- Feeling tired all the time, simple things like walking stairs are too exhausting.
- Heavy night sweating.
- Skin starts to fall off, especially my hands and feet.
Dengue disease prevention
When you are traveling to mosquito-friendly countries please make sure your are prepared and prevent from being bitten. In the map below you can see in which regions you have an increased risk of getting dengue:
Dengue, countries at risk, 2011
For convenience and in order to get a more complete picture I want to share the following map:
Global map of the predicted distribution of Aedes albopictus (tiger mosquitoes) where the color red indicates that the presence of tiger mosquitoes, 2015, (Wikipedia)
This map shows the predicted presence of tiger mosquitoes in red and absence in blue. Luckily not all tiger mosquitoes carry dengue fever or other diseases, but still it makes you a bit worried.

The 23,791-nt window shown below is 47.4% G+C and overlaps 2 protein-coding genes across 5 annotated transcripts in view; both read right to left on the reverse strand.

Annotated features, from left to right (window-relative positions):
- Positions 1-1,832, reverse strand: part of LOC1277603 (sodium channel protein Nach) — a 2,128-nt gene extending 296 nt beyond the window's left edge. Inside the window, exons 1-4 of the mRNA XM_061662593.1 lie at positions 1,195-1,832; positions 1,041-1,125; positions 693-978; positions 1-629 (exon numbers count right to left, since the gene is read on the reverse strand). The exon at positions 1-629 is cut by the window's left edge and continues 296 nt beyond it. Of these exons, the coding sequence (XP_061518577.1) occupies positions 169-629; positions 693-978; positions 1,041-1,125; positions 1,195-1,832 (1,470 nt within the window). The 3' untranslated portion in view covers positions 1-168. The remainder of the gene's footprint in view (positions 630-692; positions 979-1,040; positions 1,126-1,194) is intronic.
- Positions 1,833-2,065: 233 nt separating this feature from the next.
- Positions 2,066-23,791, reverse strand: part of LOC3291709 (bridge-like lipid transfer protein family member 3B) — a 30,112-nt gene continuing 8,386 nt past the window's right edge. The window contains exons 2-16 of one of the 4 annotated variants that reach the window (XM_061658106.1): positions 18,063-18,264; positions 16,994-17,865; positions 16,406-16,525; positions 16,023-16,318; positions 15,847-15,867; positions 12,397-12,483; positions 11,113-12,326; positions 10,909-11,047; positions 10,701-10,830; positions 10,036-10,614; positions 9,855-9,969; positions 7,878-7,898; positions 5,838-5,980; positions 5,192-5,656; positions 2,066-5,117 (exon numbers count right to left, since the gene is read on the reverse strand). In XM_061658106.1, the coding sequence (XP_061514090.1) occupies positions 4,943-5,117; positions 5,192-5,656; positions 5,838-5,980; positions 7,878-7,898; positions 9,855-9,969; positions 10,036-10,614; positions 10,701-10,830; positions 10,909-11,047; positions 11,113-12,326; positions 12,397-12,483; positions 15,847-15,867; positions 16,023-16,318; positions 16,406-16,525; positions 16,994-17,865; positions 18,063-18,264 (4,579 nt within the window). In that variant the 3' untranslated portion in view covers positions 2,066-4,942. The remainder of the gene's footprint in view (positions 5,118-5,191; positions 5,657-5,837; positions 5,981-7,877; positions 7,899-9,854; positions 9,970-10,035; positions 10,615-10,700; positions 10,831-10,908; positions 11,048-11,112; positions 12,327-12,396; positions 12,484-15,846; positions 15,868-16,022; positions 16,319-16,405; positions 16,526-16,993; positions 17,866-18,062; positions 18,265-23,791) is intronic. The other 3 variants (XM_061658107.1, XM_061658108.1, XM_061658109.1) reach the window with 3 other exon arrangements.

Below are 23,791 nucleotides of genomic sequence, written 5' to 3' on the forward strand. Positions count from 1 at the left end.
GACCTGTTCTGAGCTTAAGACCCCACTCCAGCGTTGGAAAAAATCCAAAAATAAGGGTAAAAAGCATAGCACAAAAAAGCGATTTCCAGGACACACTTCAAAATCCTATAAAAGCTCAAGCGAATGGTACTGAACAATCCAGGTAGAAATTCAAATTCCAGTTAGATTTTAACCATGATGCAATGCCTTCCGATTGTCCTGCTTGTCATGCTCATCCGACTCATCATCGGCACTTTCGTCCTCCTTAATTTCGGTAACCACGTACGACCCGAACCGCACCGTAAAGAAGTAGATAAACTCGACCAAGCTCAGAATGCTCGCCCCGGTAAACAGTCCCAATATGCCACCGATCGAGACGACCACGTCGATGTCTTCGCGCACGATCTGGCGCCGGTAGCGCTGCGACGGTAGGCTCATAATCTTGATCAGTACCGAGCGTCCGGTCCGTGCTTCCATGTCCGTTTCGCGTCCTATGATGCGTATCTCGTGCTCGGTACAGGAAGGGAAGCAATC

When traveling to those mosquito-friendly countries you can do the following in order to prevent from being bitten:
- Buy some DEET (50%) insect repellent, you can get higher percentage, but be careful with your skin, it’s quite toxic. All I can say is that it helps a bit. I still get mosquito bites after using it.
- Thick and long clothes (I know it will mean lots of sweating, but it’s still better then using DEET chemicals on your skin).
- Outdoor anti-mosquito hat.
- A portable mosquito net for sleeping.
- Some people claim that taking a daily dose of vitamin B1 also helps and prevents you from being bitten.
- Chemical insect repellent against insects (usually available in hotel rooms). Before going to bed you simply spray under your bed and other places where you might expect mosquitoes.